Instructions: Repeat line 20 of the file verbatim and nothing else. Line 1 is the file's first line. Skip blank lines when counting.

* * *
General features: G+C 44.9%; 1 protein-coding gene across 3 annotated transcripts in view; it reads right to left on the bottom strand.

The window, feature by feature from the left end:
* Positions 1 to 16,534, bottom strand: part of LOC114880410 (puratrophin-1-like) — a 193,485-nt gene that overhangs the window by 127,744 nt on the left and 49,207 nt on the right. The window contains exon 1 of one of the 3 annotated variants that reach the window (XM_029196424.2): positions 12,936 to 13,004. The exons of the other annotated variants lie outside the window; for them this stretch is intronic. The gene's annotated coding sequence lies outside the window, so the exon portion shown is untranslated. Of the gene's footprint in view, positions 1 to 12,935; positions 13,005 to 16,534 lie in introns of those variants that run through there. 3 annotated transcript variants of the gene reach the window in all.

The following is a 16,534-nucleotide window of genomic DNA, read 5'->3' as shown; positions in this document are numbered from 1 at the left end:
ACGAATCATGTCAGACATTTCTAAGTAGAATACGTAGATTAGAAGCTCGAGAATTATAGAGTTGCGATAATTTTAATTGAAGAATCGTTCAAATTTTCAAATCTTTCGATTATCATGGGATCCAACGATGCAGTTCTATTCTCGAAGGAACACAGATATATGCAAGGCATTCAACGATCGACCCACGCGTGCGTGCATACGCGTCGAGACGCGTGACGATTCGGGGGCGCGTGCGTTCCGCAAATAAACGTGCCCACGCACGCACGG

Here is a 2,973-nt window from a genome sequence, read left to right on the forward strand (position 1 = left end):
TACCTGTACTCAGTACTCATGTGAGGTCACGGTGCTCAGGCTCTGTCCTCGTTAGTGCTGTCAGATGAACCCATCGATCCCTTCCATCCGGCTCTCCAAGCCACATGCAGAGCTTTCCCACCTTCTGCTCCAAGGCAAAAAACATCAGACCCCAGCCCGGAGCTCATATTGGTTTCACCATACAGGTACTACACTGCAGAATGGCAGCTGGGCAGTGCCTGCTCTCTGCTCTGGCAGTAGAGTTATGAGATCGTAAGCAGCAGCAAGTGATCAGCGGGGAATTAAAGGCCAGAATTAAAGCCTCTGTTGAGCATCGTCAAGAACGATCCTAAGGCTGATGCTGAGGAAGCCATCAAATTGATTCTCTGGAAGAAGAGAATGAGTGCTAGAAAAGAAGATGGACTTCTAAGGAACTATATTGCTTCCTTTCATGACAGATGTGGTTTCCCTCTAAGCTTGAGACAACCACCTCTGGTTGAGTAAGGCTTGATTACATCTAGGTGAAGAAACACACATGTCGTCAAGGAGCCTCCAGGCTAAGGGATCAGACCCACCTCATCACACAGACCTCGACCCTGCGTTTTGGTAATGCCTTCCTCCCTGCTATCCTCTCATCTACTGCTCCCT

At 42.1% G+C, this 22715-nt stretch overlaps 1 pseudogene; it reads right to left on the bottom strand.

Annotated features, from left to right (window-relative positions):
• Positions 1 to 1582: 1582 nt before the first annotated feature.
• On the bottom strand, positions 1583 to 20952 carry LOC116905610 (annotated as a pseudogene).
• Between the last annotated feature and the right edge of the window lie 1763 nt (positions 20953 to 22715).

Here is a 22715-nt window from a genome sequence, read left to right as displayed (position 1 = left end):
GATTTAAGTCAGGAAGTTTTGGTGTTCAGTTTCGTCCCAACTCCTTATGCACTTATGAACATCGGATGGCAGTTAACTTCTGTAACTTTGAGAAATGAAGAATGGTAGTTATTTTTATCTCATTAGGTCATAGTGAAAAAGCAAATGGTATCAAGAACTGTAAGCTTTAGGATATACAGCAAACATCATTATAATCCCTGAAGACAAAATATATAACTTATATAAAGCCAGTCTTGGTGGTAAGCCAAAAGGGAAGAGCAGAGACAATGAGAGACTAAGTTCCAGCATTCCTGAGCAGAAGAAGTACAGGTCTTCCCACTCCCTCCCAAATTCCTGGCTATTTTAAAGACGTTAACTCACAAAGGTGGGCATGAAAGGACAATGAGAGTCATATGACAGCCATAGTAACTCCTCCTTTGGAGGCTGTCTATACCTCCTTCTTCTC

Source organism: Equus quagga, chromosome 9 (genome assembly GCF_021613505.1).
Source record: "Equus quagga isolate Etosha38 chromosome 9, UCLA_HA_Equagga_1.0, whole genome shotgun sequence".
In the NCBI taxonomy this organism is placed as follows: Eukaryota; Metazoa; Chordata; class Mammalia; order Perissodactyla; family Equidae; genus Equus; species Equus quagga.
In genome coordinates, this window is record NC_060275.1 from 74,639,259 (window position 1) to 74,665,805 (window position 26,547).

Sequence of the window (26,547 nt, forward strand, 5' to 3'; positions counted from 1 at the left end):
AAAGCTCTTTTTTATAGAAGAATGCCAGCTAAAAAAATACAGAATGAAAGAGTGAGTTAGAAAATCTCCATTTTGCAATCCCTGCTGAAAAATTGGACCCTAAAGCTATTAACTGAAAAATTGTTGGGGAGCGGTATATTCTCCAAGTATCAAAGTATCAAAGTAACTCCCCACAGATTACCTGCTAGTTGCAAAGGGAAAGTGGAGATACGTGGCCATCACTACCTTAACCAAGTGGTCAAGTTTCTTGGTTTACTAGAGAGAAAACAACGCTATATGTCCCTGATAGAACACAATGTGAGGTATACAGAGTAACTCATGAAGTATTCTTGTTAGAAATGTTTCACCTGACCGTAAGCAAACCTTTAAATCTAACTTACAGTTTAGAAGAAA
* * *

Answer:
AAAGCTCTTTTTTATAGAAGAATGCCAGCTAAAAAAATACAGAATGAAAGAGTGAGTTAGAAAATCTCCATTTTGCAATCCCTGCTGAAAAATTGGACCCTAAAGCTATTAACTGAAAAATTGTTGGGGAGCGGTATATTCTCCAAGTATCAAAGTATCAAAGTAACTCCCCACAGATTACCTGCTAGTTGCAAAGGGAAAGTGGAGATACGTGGCCATCACTACCTTAACCAAGTGGTCAAGTTTCTTGGTTTACTAGAGAGAAAACAACGCTATATGTCCCTGATAGAACACAATGTGAGGTATACAGAGTAACTCATGAAGTATTCTTGTTAGAAATGTTTCACCTGACCGTAAGCAAACCTTTAAATCTAACTTACAGTTTAGAAGAAA